Feedback can help regulators understand how new requirements will work on the ground or gauge unintended negative consequences.
There are very important reasons for stakeholders to weigh in on regulations that will affect them, however, we are seeing a troubling trend in federal rulemaking that undermines the idea that meaningful public input is critical to effective regulation.
The Administrative Procedure Act, or APA, mandates that agencies provide the public with adequate notice of and a meaningful opportunity to comment on proposed regulations is designed to help regulators refine their proposals to make it more likely that their changes will work, achieve their policy goals, and, on balance, be more beneficial than harmful.
The financial markets are more complex and intertwined than ever. Regulators must navigate challenging waters to balance investor protection and market integrity and vibrancy. Engaging in dialog with stakeholders enables regulators to benefit from a wide range of perspectives, practical, operational experience, and deep knowledge and expertise, which can only improve the agency’s process.
We and other commenters often try to explore alternative, more effective means to achieve the same goals pursued by the regulators. For stakeholders to provide helpful input, they must have enough time to analyze and provide a reasoned response to highly complex, technical, and lengthy proposals.
In recent years, however, federal financial agencies are increasingly providing unreasonably short deadlines — often only 30 days — for stakeholders to respond to enormously consequential regulatory proposals. For example, complex and controversial proposals out of the Department of Labor in 2019 and 2020 on ESG, proxy voting, and investment advice standards for retirement accounts provided only 30 days for comments. Several recent SEC proposals are similarly disserving public engagement in the rulemaking process by setting 30-day comment deadlines, including on proxy voting, executive compensation, digital engagement, and securities lending.
The SEC has an ambitious policy agenda, much of which is aligned with the Investment Adviser’s Association’s policy priorities, and we commend the agency for moving forward in many areas of importance to our members and their clients. But its agenda is extremely complicated and will have significant implications for the markets, market participants, and the investing public.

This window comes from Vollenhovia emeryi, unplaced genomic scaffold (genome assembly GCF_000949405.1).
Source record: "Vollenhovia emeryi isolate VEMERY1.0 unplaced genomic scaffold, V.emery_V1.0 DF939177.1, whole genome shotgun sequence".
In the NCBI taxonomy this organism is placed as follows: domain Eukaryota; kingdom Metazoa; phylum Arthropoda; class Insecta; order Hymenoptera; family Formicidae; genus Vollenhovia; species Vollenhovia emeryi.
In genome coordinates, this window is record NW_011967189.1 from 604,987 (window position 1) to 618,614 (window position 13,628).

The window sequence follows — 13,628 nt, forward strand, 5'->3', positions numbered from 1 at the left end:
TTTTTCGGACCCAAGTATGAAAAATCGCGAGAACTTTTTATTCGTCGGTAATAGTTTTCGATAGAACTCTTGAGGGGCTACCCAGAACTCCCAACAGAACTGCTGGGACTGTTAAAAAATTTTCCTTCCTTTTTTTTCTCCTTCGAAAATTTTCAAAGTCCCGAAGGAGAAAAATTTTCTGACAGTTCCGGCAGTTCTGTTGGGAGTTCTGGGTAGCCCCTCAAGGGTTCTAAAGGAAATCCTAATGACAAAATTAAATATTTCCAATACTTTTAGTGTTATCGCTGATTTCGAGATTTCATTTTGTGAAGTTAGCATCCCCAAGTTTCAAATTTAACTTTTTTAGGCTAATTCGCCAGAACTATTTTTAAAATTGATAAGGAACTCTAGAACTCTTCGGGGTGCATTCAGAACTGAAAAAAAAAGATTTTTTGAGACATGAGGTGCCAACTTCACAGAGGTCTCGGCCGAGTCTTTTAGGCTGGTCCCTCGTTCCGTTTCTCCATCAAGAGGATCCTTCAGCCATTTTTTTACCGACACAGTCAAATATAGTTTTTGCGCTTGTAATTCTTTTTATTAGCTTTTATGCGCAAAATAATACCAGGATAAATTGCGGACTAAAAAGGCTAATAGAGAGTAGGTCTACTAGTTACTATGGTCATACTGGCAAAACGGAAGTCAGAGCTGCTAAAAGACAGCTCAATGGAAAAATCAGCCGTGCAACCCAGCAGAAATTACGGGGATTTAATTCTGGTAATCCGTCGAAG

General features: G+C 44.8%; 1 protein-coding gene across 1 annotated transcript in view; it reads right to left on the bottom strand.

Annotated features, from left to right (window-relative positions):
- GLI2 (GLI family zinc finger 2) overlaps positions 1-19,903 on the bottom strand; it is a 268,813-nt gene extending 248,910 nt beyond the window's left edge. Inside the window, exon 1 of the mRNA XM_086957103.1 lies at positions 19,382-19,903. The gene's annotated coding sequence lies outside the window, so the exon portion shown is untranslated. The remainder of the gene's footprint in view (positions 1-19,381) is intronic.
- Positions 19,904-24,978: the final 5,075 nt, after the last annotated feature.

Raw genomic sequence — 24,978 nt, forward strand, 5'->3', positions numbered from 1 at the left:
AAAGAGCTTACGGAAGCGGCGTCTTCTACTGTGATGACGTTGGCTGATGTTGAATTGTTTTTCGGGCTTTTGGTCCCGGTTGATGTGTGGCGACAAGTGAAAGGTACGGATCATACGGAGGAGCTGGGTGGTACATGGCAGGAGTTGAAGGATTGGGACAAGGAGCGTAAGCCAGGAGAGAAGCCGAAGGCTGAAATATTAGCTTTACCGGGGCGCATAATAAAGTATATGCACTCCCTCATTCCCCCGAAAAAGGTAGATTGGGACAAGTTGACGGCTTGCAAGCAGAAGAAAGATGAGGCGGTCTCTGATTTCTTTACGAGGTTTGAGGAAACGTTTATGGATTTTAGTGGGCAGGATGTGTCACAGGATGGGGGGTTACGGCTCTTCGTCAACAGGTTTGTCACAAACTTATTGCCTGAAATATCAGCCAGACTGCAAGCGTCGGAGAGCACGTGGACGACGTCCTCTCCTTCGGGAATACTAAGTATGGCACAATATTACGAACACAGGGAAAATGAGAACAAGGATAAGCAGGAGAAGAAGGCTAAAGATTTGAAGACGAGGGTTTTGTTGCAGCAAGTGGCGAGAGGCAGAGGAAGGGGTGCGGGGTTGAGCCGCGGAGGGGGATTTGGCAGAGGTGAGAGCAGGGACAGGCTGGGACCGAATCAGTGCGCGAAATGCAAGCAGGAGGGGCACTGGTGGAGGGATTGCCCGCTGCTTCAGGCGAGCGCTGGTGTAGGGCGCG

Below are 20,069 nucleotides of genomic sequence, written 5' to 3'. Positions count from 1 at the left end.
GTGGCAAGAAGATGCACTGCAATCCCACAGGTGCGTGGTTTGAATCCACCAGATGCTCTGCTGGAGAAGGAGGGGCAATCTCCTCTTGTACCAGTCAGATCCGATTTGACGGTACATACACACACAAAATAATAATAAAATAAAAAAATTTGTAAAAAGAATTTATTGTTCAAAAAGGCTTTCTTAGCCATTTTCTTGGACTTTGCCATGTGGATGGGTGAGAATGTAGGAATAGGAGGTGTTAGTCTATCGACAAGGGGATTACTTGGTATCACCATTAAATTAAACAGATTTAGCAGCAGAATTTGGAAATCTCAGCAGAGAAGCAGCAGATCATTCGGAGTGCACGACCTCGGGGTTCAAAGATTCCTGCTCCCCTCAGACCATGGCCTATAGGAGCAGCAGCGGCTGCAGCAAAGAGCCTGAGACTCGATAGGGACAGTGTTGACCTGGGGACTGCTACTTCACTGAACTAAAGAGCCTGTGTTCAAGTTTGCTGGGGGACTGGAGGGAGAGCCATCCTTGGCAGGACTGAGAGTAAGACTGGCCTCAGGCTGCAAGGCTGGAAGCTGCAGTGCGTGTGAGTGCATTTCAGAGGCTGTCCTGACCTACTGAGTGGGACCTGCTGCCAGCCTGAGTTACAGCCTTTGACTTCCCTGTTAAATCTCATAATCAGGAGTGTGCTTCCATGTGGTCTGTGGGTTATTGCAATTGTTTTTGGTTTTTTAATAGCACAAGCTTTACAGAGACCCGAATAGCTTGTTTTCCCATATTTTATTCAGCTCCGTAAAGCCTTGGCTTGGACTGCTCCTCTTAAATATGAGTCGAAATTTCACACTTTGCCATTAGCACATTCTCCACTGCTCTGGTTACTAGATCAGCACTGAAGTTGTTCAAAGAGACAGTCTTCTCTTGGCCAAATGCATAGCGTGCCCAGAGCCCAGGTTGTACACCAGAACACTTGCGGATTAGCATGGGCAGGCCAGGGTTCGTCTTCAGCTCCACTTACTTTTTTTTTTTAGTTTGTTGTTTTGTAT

The unreasonably short comment windows do not allow us and our members enough time to discuss proposals and identify potential issues for comment. Moreover, the sheer number of concurrent SEC proposals with short comment periods — with more expected as signaled by the SEC’s latest regulatory agenda, including on ESG, cybersecurity, and private fund advisers — will greatly diminish the quantity and quality of comments to the SEC.
This practice effectively denies stakeholders a meaningful opportunity to provide useful input that would help agencies improve on proposals and serve the purposes of the APA’s notice and comment requirements.
Notwithstanding the challenges created by these exceedingly short deadlines, we have rolled up our sleeves and responded to proposals that will most directly affect our members and their clients, including on digital engagement practices, proxy voting, and Form 13F reporting. These efforts have been in addition to responding to a Department of Labor proposal on ESG and submitting comments to the SEC’s Asset Management Advisory Committee on the impact of regulation on smaller advisers, among other things.
We believe strongly in the value of providing feedback on proposals that will affect our members and their clients. Our message to regulators is this: we appreciate your desire to move your agenda forward, but please provide the time to allow us, our members, and others to be able to assist more meaningfully in the process.
Gail Bernstein is general counsel of the Investment Adviser Association, an organization for fiduciary investment advisers based in Washington, D.C.
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